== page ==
Yesterday marked my final day of full volume training leading up to the Bighorn 100. That puts me in RnR mode for ten days. Its not like I really trained for a 100-mile foot race. I know better than to pretend that I did. The fact is that I am going to need to run a judicious race, walking the steep ascents and holding back on the steep descents. I will also need plenty of luck. And well thought out drop bags. Prayers would help. The ability to remain on my feet most of the time would also help. Did I mention prayers?
I've been practicing the climbing and descending as well as southern Indiana will allow me. Dozens of local people have become accustomed to seeing me running up and down a nearby hill wearing a full Nathan vest. Twelve of those ascents and I have half a mountain of climbing! I've also made several trips to regional trails where I've logged 1K-3K feet of vertical. And, of course, I have traveled as far away as the Smoky Mountains to log ultra runs on REAL mountains. My legs do not have the frequent bouts with vertical that most mountain runners log, so my legs will suffer from the 17.5K ascent and 18K descent presented in the BH100. I am not as physically prepared to meet the demands of the rugged course so must be, in the words of my buddy Jeremy, a mental bad ass. In a phrase, I am prepared to suffer.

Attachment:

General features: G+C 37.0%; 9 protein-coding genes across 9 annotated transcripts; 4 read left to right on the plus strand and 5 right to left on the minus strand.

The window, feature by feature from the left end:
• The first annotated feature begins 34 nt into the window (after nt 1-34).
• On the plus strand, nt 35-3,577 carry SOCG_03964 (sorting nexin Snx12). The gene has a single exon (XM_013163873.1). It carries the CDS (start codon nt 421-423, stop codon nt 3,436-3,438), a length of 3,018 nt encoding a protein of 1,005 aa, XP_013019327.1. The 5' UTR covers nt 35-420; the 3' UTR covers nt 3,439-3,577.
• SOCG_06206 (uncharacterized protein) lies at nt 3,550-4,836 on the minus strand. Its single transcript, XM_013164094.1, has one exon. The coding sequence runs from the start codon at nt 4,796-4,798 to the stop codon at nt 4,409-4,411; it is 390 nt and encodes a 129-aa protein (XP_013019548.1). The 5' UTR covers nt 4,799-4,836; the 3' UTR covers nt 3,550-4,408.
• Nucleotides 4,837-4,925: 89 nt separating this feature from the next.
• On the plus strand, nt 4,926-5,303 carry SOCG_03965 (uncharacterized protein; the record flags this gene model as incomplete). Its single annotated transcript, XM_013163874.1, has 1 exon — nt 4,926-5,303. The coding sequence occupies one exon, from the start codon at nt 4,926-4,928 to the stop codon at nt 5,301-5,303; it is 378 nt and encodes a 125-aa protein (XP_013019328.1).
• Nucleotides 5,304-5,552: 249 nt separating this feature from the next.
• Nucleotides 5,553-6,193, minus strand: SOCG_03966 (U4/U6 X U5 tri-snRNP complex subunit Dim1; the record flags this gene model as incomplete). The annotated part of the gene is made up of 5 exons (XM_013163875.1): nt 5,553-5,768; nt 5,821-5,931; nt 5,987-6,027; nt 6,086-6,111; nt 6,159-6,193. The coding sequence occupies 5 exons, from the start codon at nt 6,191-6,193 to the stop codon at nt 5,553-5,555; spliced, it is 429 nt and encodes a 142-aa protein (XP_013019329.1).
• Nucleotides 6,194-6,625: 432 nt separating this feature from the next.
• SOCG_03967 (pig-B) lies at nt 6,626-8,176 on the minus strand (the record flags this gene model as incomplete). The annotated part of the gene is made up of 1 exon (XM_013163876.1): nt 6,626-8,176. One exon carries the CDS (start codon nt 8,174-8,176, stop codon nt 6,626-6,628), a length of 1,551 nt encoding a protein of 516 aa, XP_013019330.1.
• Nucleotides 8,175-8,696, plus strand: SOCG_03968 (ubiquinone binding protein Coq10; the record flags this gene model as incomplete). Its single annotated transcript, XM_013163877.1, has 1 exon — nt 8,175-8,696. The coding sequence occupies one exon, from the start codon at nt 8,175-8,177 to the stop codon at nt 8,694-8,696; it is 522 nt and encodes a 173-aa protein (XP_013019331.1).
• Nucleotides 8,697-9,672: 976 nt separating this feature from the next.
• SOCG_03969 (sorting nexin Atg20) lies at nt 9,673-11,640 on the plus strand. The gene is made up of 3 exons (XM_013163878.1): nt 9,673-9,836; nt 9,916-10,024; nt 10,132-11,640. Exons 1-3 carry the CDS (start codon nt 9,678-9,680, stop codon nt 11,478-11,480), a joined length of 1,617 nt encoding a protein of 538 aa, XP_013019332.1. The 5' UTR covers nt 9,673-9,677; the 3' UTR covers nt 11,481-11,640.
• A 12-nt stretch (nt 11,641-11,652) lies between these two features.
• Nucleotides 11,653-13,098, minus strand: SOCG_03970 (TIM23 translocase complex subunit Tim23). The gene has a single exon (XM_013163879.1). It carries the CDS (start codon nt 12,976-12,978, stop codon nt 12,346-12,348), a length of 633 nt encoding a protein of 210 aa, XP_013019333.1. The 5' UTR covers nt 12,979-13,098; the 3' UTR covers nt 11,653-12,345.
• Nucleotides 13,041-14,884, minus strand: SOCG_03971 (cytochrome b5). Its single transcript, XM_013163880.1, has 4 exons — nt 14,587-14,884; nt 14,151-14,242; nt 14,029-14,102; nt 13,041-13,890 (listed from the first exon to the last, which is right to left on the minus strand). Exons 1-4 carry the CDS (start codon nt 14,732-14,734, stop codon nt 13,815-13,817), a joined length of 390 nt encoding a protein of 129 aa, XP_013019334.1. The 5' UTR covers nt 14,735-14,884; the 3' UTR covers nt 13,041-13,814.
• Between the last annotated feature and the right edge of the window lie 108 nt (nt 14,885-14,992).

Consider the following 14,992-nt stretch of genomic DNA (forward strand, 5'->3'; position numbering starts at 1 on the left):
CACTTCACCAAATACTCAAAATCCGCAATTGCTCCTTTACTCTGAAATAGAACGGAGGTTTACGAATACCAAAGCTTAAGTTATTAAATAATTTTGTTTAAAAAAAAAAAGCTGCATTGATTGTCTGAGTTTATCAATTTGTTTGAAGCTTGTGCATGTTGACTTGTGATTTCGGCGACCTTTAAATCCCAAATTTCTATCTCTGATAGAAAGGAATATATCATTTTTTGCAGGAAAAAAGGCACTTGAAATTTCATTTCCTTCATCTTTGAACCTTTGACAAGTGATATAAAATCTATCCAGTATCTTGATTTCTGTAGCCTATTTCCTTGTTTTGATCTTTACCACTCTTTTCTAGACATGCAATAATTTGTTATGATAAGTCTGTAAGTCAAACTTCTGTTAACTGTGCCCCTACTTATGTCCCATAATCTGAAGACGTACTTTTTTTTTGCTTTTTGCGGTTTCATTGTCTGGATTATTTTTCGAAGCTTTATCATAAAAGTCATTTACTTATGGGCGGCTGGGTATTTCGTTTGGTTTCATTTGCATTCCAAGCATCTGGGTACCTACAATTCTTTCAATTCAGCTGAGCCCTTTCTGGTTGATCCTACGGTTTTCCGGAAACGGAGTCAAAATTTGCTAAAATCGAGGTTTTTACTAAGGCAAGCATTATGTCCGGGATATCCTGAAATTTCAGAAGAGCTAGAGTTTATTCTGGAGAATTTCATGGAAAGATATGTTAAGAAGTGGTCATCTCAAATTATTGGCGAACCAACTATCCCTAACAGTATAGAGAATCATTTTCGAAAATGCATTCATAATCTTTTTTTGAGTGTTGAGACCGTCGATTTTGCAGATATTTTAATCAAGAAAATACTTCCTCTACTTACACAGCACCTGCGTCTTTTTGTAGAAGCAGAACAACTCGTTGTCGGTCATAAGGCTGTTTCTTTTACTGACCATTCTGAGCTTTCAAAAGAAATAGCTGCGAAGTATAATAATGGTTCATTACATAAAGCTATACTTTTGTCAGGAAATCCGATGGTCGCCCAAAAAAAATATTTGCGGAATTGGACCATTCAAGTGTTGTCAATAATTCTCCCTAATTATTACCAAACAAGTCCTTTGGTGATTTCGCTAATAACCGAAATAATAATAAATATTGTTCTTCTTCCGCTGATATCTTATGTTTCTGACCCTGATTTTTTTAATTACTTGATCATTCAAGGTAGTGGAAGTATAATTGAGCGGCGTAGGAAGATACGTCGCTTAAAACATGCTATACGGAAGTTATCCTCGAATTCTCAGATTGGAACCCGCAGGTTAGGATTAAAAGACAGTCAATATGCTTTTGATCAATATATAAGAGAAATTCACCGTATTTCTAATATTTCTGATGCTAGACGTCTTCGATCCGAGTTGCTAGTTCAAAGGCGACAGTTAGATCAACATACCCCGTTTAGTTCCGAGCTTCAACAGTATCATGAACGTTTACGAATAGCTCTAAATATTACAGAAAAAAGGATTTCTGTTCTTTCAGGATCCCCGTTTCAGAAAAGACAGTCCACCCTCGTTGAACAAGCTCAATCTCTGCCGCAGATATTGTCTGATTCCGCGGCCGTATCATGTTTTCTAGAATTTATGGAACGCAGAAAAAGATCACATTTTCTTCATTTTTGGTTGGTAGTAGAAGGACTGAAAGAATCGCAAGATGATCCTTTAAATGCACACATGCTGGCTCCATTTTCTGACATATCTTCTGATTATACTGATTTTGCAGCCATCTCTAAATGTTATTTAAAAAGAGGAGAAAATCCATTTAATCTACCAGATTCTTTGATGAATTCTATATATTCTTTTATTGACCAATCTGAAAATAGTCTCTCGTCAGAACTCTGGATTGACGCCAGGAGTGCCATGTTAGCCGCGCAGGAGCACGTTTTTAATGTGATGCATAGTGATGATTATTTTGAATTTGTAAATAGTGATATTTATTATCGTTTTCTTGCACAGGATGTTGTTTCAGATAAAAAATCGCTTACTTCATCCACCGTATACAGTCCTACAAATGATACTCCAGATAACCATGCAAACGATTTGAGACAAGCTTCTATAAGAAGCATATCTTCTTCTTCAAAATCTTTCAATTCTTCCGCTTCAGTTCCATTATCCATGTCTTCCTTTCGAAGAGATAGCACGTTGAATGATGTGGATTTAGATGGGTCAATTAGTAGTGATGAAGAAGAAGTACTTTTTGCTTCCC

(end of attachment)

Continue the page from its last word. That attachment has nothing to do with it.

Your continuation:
Why would a guy who runs 15-20 miles in most weeks of the year choose to enter a 100-mile run? Simple. Completing one is on my list of life goals. It has been on the list since 1991 after I watched a documentary on the Leadville 100. I have twice entered and twice been pulled from that race at the Fish Hatchery - mile 77. I will enter Leadville again when life permits it. For now, I'm going to knock the 100-mile event off of my list by completing another formidable race.
Yesterday I traveled to Kentucky's Land Between the Lakes again to enjoy a relaxed circumnavigation of the Canal Loop. The loop presents some footing challenges, 1100 feet of vertical, and plenty of awesome scenery. Recent rains allowed me to find a moist, lush, and dense forest. A relatively cool (66-74F) morning allowed me to enjoy that forest with minimal dehydration. Here the polarpersonaltrainer.com data for that run.
Later in the day I made a call to my friend, Drew. He asked me to participate in a 40Kish pursuit ride. Because I had planned one more hard ride before the BH100, I decided to turn the pursuit into a Z3 tempo ride. I would like to have gone faster on this hilly course, but a 13mph wind held the pace down while I kept the heart rate in the target zone. I liked the course and the people who rode, so I hope to take another shot at it with an intent to ride hard. Here the Polar data for yesterday's ride.
Three days from now I will leave for Wyoming. Along the way I will explore many national treasures, including Mt. Rushmore, the Badlands, Devil's Tower, and the Crazy Horse Monument. As usual, I will use this blog to provide verbal and pictorial updates. I am also hoping to arrange for someone to use my Facebook account to give updates on my progress in the BH100, since it doesn't appear that race management will provide live updates.
There is much to pack! Take Care - ST